The Origins of Your Gut Flora
Claire Aslangul - Friday, June 06, 2014
Gut health is one of the most researched areas of nutritional health being explored today. The old adage was, “You are what you eat” but, we are learning it is more like “You are what you absorb.” At the heart of absorption is our gut and micro biome.
Our gut has been described as our “second brain”, it has as many neurons as your brain does, it releases hormones that alter our behaviour and has been associated with immunity and psychological health. Without a healthy bowel our entire system becomes sick, stressed and can even give us the propensity to be dramatically under weight or overweight regardless of diet. We become chronically inflamed, depressed and susceptible to everything going around.
Once we used to think that babies grew in completely sterile environments and became colonised with the bacteria that would inhabit the mouth, nose, gut, skin and genitals at birth. Under normal circumstances a baby would be exposed to a myriad of bacteria, viruses and fungus as they move through the vagina and past the perineum while facing mums anus. This was then enhanced by skin to skin contact and breastfeeding which both have complicated feedback systems to support the immune system and gut flora. But what is coming to light is that by this stage babies have already been exposed to the make up of mum’s micro biome before birth.
Before you were born you had probably the most fascinating yet least understood organ, a placenta. While you were in your warm, watery internal environment your placenta did all the work for your lungs, stomach, small intestine, skin and your bowel. It fed you, it removed your waste, it gave you oxygen and removed excess carbon dioxide. It also communicated between you and your mum hormonally and we have now discovered it began the process of turning you from a single organism to an entire ecosystem. It set the scene for that ecosystem to be like that of virgin forest or one more likely to be found around the dumpster behind your local takeaway joint. This was completely dependent on what mums ecosystem looked like and what choices she made just prior to and during pregnancy.
During pregnancy small amounts of mum’s flora enter the blood stream and collect in concentration in the babies placenta. By the time baby reaches term, about 10% of the placenta is made up of these bacteria, viruses and funguses. They float around in the amniotic fluid and live on bubs skin, in bubs mouth, nose and GI tract. This sets bub up for life on the outside and shapes not only their gut and immune system, but even their psychology and hormonal system.
Antibiotics are often prescribed to pregnant women for various reasons, some highly valid and others are more dubious. But this is under the false premise that babies grow in a completely sterile environment and therefore are completely unaffected by them. This latest research is now questioning the safety of prophylactic or non-vital antibiotic use during gestation as it has the ability to completely mess with the babies micro biome, setting them up for ill-health.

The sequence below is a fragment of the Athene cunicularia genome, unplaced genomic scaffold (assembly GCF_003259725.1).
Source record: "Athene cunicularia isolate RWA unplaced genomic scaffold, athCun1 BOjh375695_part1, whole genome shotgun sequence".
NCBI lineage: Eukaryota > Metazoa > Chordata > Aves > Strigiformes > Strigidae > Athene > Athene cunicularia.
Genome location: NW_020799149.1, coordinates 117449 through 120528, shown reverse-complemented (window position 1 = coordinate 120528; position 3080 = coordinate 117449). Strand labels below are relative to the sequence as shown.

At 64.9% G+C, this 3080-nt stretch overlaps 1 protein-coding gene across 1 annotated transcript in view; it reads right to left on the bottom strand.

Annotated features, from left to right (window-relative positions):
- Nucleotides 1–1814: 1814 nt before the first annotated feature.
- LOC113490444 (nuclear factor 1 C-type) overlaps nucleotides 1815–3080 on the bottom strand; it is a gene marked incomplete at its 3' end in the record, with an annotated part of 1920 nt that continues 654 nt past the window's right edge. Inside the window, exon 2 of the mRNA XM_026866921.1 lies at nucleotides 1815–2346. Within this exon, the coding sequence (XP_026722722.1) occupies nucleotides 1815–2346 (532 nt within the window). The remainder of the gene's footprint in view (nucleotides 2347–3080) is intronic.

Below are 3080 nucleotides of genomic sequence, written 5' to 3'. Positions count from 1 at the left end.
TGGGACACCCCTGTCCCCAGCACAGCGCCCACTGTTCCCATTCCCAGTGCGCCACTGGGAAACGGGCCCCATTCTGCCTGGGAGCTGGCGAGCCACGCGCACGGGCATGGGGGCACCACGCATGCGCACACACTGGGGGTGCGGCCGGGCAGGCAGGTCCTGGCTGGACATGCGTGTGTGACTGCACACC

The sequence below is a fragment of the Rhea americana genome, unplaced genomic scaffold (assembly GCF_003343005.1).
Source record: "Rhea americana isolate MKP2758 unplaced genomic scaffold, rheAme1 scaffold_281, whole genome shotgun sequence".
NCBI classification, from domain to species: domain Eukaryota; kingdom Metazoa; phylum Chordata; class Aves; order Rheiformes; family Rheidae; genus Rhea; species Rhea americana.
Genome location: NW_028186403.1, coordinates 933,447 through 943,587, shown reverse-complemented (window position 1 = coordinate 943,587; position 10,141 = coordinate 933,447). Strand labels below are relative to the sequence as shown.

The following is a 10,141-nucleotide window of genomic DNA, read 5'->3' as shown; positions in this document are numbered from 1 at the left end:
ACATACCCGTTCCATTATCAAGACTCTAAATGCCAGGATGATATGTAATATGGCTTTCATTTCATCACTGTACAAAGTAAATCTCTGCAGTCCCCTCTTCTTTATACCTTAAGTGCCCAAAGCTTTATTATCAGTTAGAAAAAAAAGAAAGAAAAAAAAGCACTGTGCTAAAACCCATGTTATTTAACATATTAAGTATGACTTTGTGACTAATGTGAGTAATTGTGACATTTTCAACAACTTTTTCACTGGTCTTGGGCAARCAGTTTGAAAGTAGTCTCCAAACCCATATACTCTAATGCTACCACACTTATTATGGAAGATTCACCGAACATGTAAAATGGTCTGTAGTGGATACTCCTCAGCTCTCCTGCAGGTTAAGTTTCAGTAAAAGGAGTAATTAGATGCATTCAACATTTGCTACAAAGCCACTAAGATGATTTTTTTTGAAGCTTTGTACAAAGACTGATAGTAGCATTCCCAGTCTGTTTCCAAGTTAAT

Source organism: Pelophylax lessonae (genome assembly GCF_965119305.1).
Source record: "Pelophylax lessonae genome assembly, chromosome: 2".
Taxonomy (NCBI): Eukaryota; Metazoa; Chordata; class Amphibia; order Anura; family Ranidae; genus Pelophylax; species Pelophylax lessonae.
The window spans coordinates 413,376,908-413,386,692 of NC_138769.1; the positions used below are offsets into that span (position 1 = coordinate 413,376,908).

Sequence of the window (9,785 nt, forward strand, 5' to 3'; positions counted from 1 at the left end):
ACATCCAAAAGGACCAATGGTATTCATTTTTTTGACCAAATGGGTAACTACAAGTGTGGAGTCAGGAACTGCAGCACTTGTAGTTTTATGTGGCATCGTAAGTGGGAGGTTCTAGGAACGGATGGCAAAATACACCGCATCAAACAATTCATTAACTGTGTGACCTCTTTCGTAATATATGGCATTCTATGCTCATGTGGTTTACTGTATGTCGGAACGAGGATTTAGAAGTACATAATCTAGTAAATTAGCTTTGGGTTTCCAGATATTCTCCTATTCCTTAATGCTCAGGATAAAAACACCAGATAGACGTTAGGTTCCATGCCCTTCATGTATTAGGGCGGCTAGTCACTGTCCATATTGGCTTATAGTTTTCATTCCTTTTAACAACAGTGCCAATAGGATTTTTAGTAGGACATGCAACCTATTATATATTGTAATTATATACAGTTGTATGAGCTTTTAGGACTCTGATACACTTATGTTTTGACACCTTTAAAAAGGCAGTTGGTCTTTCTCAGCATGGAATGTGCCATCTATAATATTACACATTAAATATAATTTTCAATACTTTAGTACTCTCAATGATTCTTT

What can you do when you are growing a person?
There are a number of things that will influence the health of your babies gut and therefore their future health. It is always best to start before you fall pregnant to get your own gut health into an optimal state. Firstly because it will give your system enough time to have healthy strains of bacteria to be the dominant flora, secondly if you are overwhelmed by fatigue and nausea doing anything differently can seem way too hard. Set the habits first then do what you can in the early stages of pregnancy. Here are my 4 tips to growing a healthy ecosystem.
1. Have a look in your mouth.
Your oral health has an incredible effect on your overall health, the periodontal spaces between your teeth and gums are an easy entrance way for pathogenic bacteria to enter your blood stream. This not only will affect your baby, but causes chronic inflammation throughout your body and has been associated with preeclampsia and choleostasis. Have a check-up and clean with your dentist, learn to floss daily/use an aquapick/oil pulling or use a probiotic mouthwash.
2. Add some fermented foods to your diet.
We all know about yoghurt, but there are a number of probiotic fermented foods that can keep your gut in tip top shape. These include sauerkraut, kimchi, milk or water kefir, real sourdough breads (not commercial), kombucha tea and unwashed sprouts and organic fruit and vegetables, traditionally made wines and beers.
3. Limit products that kill good bacteria.
These include antibacterial soaps, dishwashing liquids, bleach, conventional mouth wash, highly processed foods particularly take away foods and transfats.
4. Get adjusted.
Having the nervous system communicating with your second brain gives it a much better chance of setting the environment to encourage optimal gut flora to flourish.
All of these tips can also be applied to you if you were born with a less than optimal micro biome. It is much easier to grow a healthy child than repair an unhealthy adult. The earlier we can start on making that ecosystem, the easier it is.